Study shows younger adults with high cholesterol not adhering to prescribed medications

A study released today by CVS Caremark (NYSE: CVS) found that more than 50 percent of patients under the age of 45 who are prescribed a medication to treat high cholesterol are not optimally adherent to their therapy. In fact, the data showed that 58 percent of adults between the ages of 18-34 are not taking their cholesterol lowering medications as prescribed.

According to the National Institutes of Health's National Heart, Lung and Blood Institute (NHLBI), high cholesterol affects more than 65 million Americans. Because high cholesterol does not cause symptoms, individuals may not be aware that they are at increased risk of developing heart disease or experiencing a heart attack. September is National Cholesterol Education Month, and is a good opportunity for people to get their cholesterol levels checked and take steps to lower their levels if they are high.

"This data illustrates that younger adults with high cholesterol are not taking their medication as prescribed, putting them at increased risk for developing heart disease, worsening their long term clinical outcomes and ultimately increasing the cost of their care," said Troyen A. Brennan, M.D., M.P.H., Executive Vice President and Chief Medical Officer, CVS Caremark. "CVS Caremark engages plan participants with chronic diseases, such as high cholesterol, by addressing barriers to evidence-based care. We engage patients in their care early in the process by providing disease and therapy education and help them improve medication adherence through proactive intervention and outreach."

The study examined adherence to cholesterol lowering medications by evaluating de-identified data for more than 74,000 adult patients from the CVS Caremark Health Management Claims Database who incurred claims for a cholesterol lowering medication between January 1, 2008 and December 31, 2008. All study participants were continuously eligible for pharmacy benefits for the entire evaluation period. Results found that only 42 percent of patients between the ages of 18-34 were optimally adherent to their medications with a medication possession ratio (MPR) of greater than 80 percent. In addition, among those patients aged 35-44, only 50 percent were identified as optimally adherent to their high cholesterol medication.

The CVS Caremark Proactive Pharmacy Care approach engages patients earlier with education and personalized outreach to improve adherence. The Adherence to Care solution is a mail and retail based program designed to impact patient behavior through timely interventions that include face-to-face, first fill counseling; IVR and Web refill reminders, renewals and pick-up prompts; and personalized letters about the importance of staying on a prescribed therapy sent to those patients who have stopped filling a maintenance prescription and their health care provider. The Adherence to Care program has been shown to help increase adherence to high cholesterol therapies with those members under 45 years of age who participate in the program experiencing an MPR increase of more than 9 percent.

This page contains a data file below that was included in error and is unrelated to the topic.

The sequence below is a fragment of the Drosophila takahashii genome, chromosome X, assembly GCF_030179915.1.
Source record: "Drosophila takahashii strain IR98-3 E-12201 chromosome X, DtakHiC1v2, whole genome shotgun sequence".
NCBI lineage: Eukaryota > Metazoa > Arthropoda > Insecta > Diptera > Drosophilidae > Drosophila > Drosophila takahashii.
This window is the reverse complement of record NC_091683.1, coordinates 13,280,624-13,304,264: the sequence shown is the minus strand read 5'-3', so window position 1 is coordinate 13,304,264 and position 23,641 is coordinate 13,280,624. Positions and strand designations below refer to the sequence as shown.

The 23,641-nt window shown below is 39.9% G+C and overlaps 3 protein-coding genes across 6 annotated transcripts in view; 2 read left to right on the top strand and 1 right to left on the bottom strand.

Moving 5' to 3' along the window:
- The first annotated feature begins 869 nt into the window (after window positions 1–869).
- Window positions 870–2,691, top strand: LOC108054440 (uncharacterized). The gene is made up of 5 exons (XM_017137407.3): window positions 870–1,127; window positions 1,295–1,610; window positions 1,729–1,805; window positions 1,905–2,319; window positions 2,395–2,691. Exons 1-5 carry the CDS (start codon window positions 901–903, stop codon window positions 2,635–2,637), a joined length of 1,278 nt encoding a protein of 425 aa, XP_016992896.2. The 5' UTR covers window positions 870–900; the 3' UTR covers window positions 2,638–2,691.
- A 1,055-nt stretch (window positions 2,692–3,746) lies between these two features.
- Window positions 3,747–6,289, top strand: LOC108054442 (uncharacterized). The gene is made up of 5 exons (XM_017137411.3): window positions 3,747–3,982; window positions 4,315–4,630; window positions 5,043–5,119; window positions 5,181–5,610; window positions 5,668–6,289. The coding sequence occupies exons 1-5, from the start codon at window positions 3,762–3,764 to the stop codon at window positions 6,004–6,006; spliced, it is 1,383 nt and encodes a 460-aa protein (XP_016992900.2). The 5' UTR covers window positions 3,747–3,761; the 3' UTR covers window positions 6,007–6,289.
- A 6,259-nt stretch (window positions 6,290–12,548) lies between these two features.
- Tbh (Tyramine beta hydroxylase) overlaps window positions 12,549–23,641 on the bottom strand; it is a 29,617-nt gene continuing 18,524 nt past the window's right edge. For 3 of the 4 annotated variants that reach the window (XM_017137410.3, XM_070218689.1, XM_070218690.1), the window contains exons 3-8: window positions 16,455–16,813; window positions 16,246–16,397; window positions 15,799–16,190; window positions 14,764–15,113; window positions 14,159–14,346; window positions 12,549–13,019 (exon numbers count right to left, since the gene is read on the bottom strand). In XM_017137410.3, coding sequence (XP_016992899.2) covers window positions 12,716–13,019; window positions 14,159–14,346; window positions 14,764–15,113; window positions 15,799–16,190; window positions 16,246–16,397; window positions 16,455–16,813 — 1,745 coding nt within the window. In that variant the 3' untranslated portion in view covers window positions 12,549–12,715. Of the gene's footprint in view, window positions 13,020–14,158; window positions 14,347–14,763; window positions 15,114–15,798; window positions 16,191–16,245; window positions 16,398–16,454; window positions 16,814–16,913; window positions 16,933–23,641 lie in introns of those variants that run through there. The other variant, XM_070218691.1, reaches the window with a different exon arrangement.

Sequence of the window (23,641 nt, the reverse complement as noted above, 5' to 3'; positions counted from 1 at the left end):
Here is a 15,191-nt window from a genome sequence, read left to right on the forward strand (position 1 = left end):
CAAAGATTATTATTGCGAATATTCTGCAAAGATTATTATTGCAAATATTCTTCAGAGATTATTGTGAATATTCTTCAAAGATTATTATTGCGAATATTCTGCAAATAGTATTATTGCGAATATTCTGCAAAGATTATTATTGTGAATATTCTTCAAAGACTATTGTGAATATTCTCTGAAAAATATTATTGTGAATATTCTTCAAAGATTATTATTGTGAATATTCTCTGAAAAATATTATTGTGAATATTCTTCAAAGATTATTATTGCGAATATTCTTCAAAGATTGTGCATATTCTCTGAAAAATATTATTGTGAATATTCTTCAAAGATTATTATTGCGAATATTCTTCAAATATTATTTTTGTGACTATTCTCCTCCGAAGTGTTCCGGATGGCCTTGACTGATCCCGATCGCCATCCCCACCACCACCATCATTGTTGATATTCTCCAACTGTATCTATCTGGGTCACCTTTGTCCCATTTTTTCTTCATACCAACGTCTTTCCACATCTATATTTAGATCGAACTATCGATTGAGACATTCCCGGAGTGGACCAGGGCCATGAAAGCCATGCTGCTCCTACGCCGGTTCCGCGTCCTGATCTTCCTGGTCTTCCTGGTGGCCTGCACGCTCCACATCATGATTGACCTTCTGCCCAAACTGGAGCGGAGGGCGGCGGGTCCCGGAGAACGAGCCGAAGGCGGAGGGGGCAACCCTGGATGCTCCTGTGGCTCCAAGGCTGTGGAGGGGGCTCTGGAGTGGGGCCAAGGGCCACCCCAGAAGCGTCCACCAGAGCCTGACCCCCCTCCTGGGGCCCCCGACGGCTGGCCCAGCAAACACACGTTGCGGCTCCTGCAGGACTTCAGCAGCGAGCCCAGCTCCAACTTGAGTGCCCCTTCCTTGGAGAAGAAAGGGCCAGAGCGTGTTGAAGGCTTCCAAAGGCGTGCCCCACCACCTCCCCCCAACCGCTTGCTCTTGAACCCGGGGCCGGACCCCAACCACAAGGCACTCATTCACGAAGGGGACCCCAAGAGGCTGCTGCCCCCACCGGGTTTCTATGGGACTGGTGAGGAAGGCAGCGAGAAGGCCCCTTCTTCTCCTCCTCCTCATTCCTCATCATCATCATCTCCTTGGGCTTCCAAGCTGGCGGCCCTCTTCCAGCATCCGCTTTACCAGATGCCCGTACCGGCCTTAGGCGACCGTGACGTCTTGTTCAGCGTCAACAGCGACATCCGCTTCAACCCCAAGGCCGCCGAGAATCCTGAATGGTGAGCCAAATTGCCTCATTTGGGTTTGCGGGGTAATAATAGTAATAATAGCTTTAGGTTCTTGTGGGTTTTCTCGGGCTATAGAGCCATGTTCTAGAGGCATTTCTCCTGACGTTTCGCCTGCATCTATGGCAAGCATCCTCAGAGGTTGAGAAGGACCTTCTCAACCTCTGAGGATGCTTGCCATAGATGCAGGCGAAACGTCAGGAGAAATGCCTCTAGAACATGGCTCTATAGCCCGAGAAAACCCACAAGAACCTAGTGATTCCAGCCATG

Medication possession ratio (MPR) is the standard statistic used to measure medication adherence via pharmacy claims. MPR assesses if a patient has a sufficient quantity of medication dispensed to suggest the medication is being taken as prescribed. MPR is represented as a ratio of total days supply of medication divided by the total days in the measurement period. In this study, MPR was calculated using the DMAA methodology on pharmacy claims incurred by the study subjects. Patients with an MPR greater than or equal to 80 percent were considered optimally adherent to therapy. This analysis is an observational study only, and the results demonstrate a correlation between patients under age 45 and suboptimal adherence to cholesterol lowering medications; however, as in most observational studies, the causal nature of this relationship cannot be determined.

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